me no more.” His hands came up hard against the side of the brick building that
housed Christian’s bar, and he pushed himself away from the wall and staggered
out of the alley.
palms of his hands stung dully. He had left some of his skin on the bricks, and
he could feel dust and grime embedded in his lifelines, his
The pain did nothing to soothe his mind, nothing to stop the cursed past from
rushing back. The streets and alleys and buildings around him swam and grew
dark. Now he could actually see Jessy, see her as she had been that day….
going to be a vampire, Daddy.”
was all she had spoken of for weeks. Finding a vampire to bite her, turning
into one, drinking the blood of others (her lovers, Wallace supposed, the
lovers he didn’t know) and turning them into vampires as well. Her things spoke
of this obsession too. Jessy had always been quite a reader, turning the pages
of Charlotte’s Web and the
Twins books with
scowling concentration, but now the stack of books by her bed was all vampire
stories. Dracula was there, dog-eared and heavily underlined. Wallace had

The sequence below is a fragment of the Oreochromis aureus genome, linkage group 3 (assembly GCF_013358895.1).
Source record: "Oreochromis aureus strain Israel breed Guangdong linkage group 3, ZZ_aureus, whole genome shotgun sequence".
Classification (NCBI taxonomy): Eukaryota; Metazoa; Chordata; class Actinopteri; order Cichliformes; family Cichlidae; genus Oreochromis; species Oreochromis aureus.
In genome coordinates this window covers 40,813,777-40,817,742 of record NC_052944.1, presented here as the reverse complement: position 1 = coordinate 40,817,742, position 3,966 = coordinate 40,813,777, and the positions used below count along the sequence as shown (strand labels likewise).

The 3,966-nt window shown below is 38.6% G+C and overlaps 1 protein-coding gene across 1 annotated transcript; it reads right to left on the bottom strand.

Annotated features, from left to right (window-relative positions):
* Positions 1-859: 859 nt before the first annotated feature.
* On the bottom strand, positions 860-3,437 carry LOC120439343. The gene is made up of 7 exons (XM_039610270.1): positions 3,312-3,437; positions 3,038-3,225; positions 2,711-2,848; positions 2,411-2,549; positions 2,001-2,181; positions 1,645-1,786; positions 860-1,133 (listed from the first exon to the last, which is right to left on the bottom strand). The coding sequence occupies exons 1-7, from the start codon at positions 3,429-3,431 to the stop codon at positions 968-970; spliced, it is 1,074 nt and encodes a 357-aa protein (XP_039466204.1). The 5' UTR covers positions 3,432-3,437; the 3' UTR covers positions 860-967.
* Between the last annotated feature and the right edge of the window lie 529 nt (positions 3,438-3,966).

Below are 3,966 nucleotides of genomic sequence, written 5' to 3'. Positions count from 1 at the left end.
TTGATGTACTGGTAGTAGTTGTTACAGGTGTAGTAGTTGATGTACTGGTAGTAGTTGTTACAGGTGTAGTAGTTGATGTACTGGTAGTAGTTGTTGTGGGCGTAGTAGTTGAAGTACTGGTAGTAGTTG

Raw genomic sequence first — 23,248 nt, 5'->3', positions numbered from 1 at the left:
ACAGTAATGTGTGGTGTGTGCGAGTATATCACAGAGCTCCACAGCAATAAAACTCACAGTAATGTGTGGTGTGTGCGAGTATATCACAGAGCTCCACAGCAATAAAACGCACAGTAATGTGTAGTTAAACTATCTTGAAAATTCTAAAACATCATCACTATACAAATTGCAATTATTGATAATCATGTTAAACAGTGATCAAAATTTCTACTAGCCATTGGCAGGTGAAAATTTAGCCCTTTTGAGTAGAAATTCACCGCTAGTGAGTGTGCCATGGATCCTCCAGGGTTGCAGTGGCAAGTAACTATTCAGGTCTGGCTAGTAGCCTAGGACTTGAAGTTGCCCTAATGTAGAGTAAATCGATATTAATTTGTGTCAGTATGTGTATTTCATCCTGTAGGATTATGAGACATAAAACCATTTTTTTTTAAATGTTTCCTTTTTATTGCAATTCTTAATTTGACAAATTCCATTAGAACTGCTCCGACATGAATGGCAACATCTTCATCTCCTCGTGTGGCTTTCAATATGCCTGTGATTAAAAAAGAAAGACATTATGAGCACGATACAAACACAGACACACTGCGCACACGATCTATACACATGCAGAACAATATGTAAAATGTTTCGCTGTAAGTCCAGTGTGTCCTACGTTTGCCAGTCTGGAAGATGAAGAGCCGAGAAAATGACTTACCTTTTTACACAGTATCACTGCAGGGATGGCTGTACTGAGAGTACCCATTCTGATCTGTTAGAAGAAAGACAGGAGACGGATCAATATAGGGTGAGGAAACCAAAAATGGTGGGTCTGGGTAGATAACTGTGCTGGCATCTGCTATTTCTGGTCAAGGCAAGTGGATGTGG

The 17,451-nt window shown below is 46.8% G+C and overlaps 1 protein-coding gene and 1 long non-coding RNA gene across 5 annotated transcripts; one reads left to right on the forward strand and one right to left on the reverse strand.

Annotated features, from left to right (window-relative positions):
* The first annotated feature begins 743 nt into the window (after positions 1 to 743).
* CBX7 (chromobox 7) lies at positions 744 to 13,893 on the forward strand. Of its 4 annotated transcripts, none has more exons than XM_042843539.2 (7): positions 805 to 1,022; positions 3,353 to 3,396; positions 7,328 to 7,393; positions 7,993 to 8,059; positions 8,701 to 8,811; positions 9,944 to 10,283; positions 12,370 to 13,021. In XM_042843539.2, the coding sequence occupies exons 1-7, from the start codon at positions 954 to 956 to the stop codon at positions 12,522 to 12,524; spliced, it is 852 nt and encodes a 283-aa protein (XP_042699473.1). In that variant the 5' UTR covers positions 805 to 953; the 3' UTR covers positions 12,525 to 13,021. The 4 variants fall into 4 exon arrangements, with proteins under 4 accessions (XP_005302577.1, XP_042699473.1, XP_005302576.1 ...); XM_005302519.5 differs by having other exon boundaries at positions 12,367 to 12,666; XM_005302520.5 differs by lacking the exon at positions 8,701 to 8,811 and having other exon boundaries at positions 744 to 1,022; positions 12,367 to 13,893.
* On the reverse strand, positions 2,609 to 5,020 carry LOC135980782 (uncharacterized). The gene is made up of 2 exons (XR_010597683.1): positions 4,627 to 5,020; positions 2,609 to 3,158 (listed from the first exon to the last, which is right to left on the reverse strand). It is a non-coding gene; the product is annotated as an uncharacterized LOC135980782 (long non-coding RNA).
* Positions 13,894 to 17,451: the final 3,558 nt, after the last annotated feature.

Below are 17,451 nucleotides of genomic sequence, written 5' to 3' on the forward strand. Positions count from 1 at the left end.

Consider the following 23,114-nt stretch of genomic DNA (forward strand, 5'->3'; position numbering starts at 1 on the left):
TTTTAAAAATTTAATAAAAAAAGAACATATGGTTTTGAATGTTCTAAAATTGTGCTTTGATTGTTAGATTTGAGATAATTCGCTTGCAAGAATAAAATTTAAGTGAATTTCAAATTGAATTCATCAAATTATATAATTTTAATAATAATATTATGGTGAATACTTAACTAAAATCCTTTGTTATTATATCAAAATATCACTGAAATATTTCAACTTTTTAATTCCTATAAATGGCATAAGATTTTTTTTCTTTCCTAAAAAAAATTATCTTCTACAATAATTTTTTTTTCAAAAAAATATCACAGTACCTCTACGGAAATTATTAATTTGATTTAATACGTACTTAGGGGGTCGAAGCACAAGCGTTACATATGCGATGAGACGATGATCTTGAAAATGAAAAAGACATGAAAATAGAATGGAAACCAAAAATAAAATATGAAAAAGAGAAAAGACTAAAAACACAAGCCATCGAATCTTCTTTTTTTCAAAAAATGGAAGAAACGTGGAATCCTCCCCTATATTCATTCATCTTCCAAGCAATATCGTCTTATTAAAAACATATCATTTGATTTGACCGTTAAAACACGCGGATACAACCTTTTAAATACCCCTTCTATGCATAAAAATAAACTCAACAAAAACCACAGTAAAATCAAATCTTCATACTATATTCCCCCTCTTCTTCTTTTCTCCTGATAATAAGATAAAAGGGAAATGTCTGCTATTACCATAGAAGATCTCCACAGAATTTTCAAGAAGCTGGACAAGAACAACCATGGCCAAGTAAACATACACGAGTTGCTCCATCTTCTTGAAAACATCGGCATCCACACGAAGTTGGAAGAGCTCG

looked at the book one night while Jessy was out at one of her haunts. Some
passages were circled over and over, in pencil and lipstick and what looked
began reading, but after a few paragraphs he was too disgusted to continue. He
hadn’t known the novel was pornographic. He touched the marks on the page.
blood. She had been cutting
herself to get at it. Wallace found razor blades between the pages of the book.
There were other novels that looked just as lurid, and a vial of some sort of
red dust that must have come from one of the voodoo shops in the French Quarter,
though he’d told her not to go to those places. There were all the posters from
the movies she saw, cruel eyes and gaping, razor-toothed mouths all bloody, and
the walls and ceiling festooned with black lace…